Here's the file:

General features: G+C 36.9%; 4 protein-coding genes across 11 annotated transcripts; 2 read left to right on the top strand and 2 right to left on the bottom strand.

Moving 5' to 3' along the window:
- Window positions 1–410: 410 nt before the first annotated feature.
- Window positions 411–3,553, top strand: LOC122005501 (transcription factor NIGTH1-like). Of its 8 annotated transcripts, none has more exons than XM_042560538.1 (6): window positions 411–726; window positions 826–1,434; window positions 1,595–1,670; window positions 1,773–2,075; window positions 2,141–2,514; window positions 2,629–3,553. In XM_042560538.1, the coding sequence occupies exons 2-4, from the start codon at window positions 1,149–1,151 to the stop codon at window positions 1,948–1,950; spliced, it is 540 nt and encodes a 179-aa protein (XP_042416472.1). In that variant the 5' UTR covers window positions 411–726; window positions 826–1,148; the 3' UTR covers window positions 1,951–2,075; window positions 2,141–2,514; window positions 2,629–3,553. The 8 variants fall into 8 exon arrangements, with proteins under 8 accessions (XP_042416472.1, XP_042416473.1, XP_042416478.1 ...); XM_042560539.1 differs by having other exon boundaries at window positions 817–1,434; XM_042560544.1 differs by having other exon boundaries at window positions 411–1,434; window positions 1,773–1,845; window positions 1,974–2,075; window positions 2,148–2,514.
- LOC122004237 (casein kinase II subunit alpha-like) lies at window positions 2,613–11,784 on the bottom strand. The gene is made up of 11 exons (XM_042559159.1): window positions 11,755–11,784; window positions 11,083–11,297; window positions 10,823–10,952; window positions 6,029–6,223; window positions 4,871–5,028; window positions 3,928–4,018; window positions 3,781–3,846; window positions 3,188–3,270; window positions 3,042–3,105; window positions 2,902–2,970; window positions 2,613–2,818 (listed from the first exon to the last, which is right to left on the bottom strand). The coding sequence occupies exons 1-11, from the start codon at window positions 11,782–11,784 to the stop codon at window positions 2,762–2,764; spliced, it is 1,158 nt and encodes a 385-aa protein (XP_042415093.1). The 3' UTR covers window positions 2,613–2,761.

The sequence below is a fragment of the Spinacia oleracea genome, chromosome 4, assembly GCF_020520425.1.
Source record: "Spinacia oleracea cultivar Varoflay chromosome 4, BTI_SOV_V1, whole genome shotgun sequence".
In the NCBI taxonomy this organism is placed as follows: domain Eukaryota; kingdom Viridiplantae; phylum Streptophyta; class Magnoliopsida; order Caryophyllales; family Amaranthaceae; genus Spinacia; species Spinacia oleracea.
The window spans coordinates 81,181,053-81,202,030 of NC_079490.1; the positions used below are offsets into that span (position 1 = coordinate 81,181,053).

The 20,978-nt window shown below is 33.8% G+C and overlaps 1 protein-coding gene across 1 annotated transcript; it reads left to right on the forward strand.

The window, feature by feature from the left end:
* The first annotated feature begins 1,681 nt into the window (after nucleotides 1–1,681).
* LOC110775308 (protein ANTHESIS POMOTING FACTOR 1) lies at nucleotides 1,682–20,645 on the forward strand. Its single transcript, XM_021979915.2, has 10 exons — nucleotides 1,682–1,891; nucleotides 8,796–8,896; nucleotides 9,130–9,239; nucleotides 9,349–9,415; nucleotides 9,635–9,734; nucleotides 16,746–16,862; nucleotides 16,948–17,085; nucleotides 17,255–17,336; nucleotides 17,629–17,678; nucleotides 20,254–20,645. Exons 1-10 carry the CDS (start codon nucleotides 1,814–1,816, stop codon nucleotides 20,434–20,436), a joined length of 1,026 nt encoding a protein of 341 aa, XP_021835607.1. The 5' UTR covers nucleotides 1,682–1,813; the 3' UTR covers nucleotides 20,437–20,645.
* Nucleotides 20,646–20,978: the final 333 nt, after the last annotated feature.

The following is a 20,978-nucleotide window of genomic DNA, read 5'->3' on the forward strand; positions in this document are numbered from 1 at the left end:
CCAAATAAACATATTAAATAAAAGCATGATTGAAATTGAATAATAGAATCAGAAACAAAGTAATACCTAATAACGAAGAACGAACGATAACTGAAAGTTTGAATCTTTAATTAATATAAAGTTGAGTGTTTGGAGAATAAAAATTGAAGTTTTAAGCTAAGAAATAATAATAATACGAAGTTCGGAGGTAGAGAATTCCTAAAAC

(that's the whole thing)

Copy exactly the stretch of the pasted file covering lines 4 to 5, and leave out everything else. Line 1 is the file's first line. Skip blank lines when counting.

- Window positions 411–3,553, top strand: LOC122005501 (transcription factor NIGTH1-like). Of its 8 annotated transcripts, none has more exons than XM_042560538.1 (6): window positions 411–726; window positions 826–1,434; window positions 1,595–1,670; window positions 1,773–2,075; window positions 2,141–2,514; window positions 2,629–3,553. In XM_042560538.1, the coding sequence occupies exons 2-4, from the start codon at window positions 1,149–1,151 to the stop codon at window positions 1,948–1,950; spliced, it is 540 nt and encodes a 179-aa protein (XP_042416472.1). In that variant the 5' UTR covers window positions 411–726; window positions 826–1,148; the 3' UTR covers window positions 1,951–2,075; window positions 2,141–2,514; window positions 2,629–3,553. The 8 variants fall into 8 exon arrangements, with proteins under 8 accessions (XP_042416472.1, XP_042416473.1, XP_042416478.1 ...); XM_042560539.1 differs by having other exon boundaries at window positions 817–1,434; XM_042560544.1 differs by having other exon boundaries at window positions 411–1,434; window positions 1,773–1,845; window positions 1,974–2,075; window positions 2,148–2,514.
- LOC122004237 (casein kinase II subunit alpha-like) lies at window positions 2,613–11,784 on the bottom strand. The gene is made up of 11 exons (XM_042559159.1): window positions 11,755–11,784; window positions 11,083–11,297; window positions 10,823–10,952; window positions 6,029–6,223; window positions 4,871–5,028; window positions 3,928–4,018; window positions 3,781–3,846; window positions 3,188–3,270; window positions 3,042–3,105; window positions 2,902–2,970; window positions 2,613–2,818 (listed from the first exon to the last, which is right to left on the bottom strand). The coding sequence occupies exons 1-11, from the start codon at window positions 11,782–11,784 to the stop codon at window positions 2,762–2,764; spliced, it is 1,158 nt and encodes a 385-aa protein (XP_042415093.1). The 3' UTR covers window positions 2,613–2,761.